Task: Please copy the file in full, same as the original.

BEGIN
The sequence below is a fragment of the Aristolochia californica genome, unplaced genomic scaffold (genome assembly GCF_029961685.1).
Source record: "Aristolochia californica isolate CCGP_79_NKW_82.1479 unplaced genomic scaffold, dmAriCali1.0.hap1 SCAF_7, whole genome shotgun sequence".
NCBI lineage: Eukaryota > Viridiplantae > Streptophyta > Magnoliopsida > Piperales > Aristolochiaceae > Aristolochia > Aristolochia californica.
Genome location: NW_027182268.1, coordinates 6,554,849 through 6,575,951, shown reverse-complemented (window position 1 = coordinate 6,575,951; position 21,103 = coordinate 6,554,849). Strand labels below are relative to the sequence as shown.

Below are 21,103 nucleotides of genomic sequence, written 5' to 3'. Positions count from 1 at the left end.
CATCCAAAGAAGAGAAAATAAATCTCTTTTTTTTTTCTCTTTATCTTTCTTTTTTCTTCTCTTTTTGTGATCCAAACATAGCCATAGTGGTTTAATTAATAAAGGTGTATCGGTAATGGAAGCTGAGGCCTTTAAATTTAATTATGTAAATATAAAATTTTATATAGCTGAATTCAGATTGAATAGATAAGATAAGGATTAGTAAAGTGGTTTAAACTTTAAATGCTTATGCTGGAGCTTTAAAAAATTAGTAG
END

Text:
The sequence below is a fragment of the Aristolochia californica genome, unplaced genomic scaffold (genome assembly GCF_029961685.1).
Source record: "Aristolochia californica isolate CCGP_79_NKW_82.1479 unplaced genomic scaffold, dmAriCali1.0.hap1 SCAF_7, whole genome shotgun sequence".
NCBI lineage: Eukaryota > Viridiplantae > Streptophyta > Magnoliopsida > Piperales > Aristolochiaceae > Aristolochia > Aristolochia californica.
Genome location: NW_027182268.1, coordinates 6,554,849 through 6,575,951, shown reverse-complemented (window position 1 = coordinate 6,575,951; position 21,103 = coordinate 6,554,849). Strand labels below are relative to the sequence as shown.

Below are 21,103 nucleotides of genomic sequence, written 5' to 3'. Positions count from 1 at the left end.
CATCCAAAGAAGAGAAAATAAATCTCTTTTTTTTTTCTCTTTATCTTTCTTTTTTCTTCTCTTTTTGTGATCCAAACATAGCCATAGTGGTTTAATTAATAAAGGTGTATCGGTAATGGAAGCTGAGGCCTTTAAATTTAATTATGTAAATATAAAATTTTATATAGCTGAATTCAGATTGAATAGATAAGATAAGGATTAGTAAAGTGGTTTAAACTTTAAATGCTTATGCTGGAGCTTTAAAAAATTAGTAG